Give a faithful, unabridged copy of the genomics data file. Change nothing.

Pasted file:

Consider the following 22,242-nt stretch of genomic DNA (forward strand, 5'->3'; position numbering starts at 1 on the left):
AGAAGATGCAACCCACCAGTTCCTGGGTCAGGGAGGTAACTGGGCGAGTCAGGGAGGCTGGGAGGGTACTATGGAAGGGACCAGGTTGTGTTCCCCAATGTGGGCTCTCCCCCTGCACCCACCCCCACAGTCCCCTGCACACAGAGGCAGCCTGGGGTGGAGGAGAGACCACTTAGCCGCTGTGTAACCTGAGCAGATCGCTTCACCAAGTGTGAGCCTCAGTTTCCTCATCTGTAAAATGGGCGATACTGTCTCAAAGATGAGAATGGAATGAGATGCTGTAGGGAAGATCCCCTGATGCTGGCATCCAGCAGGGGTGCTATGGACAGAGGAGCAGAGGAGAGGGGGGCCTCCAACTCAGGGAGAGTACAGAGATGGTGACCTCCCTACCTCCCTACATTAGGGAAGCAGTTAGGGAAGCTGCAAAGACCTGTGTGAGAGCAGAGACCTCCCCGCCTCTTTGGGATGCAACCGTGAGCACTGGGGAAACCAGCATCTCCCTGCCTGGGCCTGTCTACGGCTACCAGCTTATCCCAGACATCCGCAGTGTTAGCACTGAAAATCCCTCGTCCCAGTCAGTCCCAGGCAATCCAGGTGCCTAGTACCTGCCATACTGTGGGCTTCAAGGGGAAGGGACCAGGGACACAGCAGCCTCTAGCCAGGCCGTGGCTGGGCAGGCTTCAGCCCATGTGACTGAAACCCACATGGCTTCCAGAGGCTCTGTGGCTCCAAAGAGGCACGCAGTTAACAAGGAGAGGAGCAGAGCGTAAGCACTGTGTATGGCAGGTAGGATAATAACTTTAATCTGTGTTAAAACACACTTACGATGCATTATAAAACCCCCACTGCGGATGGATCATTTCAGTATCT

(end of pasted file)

Consider the following 22,242-nt stretch of genomic DNA (forward strand, 5'->3'; position numbering starts at 1 on the left):
AGAAGATGCAACCCACCAGTTCCTGGGTCAGGGAGGTAACTGGGCGAGTCAGGGAGGCTGGGAGGGTACTATGGAAGGGACCAGGTTGTGTTCCCCAATGTGGGCTCTCCCCCTGCACCCACCCCCACAGTCCCCTGCACACAGAGGCAGCCTGGGGTGGAGGAGAGACCACTTAGCCGCTGTGTAACCTGAGCAGATCGCTTCACCAAGTGTGAGCCTCAGTTTCCTCATCTGTAAAATGGGCGATACTGTCTCAAAGATGAGAATGGAATGAGATGCTGTAGGGAAGATCCCCTGATGCTGGCATCCAGCAGGGGTGCTATGGACAGAGGAGCAGAGGAGAGGGGGGCCTCCAACTCAGGGAGAGTACAGAGATGGTGACCTCCCTACCTCCCTACATTAGGGAAGCAGTTAGGGAAGCTGCAAAGACCTGTGTGAGAGCAGAGACCTCCCCGCCTCTTTGGGATGCAACCGTGAGCACTGGGGAAACCAGCATCTCCCTGCCTGGGCCTGTCTACGGCTACCAGCTTATCCCAGACATCCGCAGTGTTAGCACTGAAAATCCCTCGTCCCAGTCAGTCCCAGGCAATCCAGGTGCCTAGTACCTGCCATACTGTGGGCTTCAAGGGGAAGGGACCAGGGACACAGCAGCCTCTAGCCAGGCCGTGGCTGGGCAGGCTTCAGCCCATGTGACTGAAACCCACATGGCTTCCAGAGGCTCTGTGGCTCCAAAGAGGCACGCAGTTAACAAGGAGAGGAGCAGAGCGTAAGCACTGTGTATGGCAGGTAGGATAATAACTTTAATCTGTGTTAAAACACACTTACGATGCATTATAAAACCCCCACTGCGGATGGATCATTTCAGTATCT